3. Don’t Delay Follow-up! It is very important to begin follow-up ASAP! Beware: Satan will be attempting to discourage a student after he has received Christ. The student may have questions or doubts, so it’s good to be available to talk. Give him a call within 24-48 hours after he has received Christ and invite him to meet to talk about how his new faith is a part of everyday life. The Holy Spirit needs your availability to help lead this new believer. You will want to affirm his new relationship with Christ; set up a time to meet to talk further. You may be thinking, “But how do I start meeting with him.”? Suggest a time and place to meet (like Taco Bell, Burger King, in the school courtyard … wherever!) and let the student respond.Be flexible! Explain that you would like to share some things that will help him in his new relationship with Christ. Encourage him to bring several friends along. Meeting with a group of students who know each other is often the best method of follow-up. The students may feel more open to talk and share, and will make up a potential discipleship group for later.  Invite other students who have received Christ (through an outreach or one on one ) to join together as a group, especially if they know each other. If something happens and you can’t get together at the scheduled time, reschedule your appointment within 48 hours. Whatever you do, don’t leave that “baby” unattended!

The First Follow-Up Meeting

What do you talk about at your first follow-up meeting? The purpose of your first meeting is to build your relationship, to help these new Christians to understand the assurance of their salvation, and to help them begin to grasp God’s love for them.

  1. Personalize your time. When you get together to talk personalize your time by asking good questions.  In other words, don’t talk as much about yourself! Talk about things the students are interested in and things you may have in common, and be sure to listen! (See Turning the Conversation to Christ)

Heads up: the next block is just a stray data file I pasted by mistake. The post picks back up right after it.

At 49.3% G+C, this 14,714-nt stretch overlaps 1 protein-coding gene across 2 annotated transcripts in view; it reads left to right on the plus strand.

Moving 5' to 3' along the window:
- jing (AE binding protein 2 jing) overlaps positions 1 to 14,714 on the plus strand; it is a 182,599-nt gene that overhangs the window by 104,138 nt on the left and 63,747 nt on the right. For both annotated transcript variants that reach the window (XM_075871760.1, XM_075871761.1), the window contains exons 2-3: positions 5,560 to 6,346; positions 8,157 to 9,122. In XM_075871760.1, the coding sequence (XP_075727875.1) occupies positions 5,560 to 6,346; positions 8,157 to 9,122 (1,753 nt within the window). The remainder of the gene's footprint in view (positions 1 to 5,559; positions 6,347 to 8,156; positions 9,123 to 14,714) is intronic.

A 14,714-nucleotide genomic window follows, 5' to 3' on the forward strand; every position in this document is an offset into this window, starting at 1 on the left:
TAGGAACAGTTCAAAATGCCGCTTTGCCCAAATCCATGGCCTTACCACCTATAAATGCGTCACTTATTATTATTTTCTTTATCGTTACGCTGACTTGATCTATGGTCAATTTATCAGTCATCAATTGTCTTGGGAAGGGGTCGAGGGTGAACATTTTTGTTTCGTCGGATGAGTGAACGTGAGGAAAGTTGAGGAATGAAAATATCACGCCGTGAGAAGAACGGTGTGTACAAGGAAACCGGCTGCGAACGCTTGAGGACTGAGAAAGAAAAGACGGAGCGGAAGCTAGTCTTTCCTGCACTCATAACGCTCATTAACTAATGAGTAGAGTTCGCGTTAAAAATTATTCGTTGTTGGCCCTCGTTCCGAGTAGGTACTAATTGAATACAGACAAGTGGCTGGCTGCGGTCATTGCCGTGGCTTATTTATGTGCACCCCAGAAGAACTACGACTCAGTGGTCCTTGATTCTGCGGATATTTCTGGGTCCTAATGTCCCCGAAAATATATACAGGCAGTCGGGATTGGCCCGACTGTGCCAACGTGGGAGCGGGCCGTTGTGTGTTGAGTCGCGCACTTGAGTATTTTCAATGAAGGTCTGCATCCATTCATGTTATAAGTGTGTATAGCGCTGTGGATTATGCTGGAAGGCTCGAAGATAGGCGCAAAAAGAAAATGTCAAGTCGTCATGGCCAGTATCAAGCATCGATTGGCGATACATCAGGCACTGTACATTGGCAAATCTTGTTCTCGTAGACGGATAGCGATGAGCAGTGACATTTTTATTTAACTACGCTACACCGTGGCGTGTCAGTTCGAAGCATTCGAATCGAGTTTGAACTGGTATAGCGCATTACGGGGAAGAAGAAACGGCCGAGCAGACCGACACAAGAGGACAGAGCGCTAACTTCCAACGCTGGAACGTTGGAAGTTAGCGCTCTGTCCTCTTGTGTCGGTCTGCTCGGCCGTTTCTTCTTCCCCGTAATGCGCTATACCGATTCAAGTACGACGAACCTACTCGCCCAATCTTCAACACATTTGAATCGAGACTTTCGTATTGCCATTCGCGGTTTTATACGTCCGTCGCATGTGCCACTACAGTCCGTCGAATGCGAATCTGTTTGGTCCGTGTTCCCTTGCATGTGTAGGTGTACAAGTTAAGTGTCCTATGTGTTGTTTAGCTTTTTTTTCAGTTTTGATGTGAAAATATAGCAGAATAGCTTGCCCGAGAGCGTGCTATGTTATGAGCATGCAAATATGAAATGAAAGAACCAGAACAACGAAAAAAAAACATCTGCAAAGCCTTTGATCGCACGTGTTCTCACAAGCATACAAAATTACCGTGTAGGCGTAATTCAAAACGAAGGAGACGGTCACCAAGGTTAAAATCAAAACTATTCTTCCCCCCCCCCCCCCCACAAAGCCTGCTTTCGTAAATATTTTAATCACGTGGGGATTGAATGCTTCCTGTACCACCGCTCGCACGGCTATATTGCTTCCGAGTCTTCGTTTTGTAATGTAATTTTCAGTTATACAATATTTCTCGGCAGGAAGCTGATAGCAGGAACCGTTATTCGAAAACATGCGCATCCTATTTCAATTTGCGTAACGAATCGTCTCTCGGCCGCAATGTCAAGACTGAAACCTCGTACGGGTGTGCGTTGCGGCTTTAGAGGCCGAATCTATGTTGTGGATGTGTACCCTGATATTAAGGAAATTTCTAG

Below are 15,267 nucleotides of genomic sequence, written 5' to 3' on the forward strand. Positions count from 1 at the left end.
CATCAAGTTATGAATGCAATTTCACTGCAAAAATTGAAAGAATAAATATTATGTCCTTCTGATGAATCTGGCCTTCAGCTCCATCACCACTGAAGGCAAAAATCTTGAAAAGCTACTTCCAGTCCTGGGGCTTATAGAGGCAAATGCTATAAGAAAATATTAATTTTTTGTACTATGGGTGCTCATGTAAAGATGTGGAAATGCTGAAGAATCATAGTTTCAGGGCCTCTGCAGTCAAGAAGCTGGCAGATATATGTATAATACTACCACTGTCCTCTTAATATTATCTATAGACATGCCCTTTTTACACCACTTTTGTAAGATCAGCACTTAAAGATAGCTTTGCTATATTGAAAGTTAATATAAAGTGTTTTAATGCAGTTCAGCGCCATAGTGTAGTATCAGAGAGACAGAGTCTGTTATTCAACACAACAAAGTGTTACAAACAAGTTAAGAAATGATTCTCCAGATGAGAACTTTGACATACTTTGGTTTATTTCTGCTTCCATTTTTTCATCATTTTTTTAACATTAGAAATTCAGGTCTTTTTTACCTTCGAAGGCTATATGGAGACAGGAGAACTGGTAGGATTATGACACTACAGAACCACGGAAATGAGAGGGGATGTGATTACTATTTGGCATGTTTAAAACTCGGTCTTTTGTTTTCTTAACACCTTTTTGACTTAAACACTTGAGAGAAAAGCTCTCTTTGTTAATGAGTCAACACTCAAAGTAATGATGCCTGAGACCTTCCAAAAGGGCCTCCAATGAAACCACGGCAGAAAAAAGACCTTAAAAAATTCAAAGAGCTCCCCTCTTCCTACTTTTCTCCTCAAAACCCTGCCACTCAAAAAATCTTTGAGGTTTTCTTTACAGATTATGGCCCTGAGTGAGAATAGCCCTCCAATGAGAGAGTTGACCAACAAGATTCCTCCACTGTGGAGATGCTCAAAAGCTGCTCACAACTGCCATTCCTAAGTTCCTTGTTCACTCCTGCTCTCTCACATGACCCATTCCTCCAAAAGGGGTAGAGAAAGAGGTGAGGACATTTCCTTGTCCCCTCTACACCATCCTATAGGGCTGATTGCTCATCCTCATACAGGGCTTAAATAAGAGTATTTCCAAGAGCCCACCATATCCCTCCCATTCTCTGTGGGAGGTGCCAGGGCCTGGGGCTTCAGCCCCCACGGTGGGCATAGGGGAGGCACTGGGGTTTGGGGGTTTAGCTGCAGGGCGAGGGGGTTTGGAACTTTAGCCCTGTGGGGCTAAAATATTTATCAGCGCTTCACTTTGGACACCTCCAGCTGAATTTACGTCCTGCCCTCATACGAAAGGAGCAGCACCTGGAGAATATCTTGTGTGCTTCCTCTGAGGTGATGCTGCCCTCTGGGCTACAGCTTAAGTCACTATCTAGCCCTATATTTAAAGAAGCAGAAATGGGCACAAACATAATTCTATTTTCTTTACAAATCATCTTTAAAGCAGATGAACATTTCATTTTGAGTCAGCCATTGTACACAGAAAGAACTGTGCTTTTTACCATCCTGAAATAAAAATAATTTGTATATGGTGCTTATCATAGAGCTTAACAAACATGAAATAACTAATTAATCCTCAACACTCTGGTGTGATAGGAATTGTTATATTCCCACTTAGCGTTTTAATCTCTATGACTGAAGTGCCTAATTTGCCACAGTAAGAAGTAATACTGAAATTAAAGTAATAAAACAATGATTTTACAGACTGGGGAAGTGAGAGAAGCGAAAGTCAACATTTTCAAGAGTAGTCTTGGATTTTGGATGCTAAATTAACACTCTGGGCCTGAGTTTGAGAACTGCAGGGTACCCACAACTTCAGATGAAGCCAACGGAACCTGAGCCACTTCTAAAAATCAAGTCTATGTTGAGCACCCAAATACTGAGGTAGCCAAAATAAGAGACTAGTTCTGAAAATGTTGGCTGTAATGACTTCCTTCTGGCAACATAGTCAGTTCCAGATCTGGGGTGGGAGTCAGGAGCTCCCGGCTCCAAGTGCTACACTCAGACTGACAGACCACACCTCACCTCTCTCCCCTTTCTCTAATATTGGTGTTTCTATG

2. Explain spiritual growth. Use your time together to explain spiritual growth (see below for topics). Show the students that there is much to learn and offer the opportunity to get together weekly, at least for the next four weeks. Asking for a short-term commitment won’t be as overwhelming to a new Christian as an open-ended “let’s meet” might be. After the first four weeks, challenge them to continue to meet for further growth together.
  3. Ask questions to gain understanding. If you are meeting with someone whom you’re not sure is a Christian, ask questions which will help you understand better where they are at spiritually, and be prepared to share the gospel with him if the student is open and willing to listen! For instance, “If you were to die tonight and see God, and he asked you, ‘Why should I let you into heaven?’ What would you answer?” If the person is not 100% sure they are going to heaven, take the time to share the gospel with them to clarify things with them. (Here is an example of a gospel presentation called Knowing God Personally – also found on the God Tools app).
  4. Remember that follow-up is a process. A couple of things to remember … every young Christian will need to continue to learn from the Scriptures. We need to start at the beginning and build. Don’t try to teach everything all at once! Follow-up is a process.

Important Truths for New Christians

Here are some of the most important truths a new Christian needs to know:

  • Assurance of salvation (Hebrews 13:5)
  • Knowledge of Jesus Christ (John 20:31, Romans 10:17)
  • Forgiveness and confession of sins (Romans 5:6-9, 1 John 1:9)
  • The ministry of the Holy Spirit in his life (John 14:25-26, Ephesians 5:18)
  • Understanding his new identity in Christ (2 Corinthians 5:17)

For free Bible studies you can download go to our Thrive Studies Follow up Bible Studies.. Taking care of a newborn is a lot of work! But if you have done your job well, by God’s grace your newborn friends will soon be walking, talking, and feeding themselves spiritually.  They will be on their way to becoming mature disciples of Christ!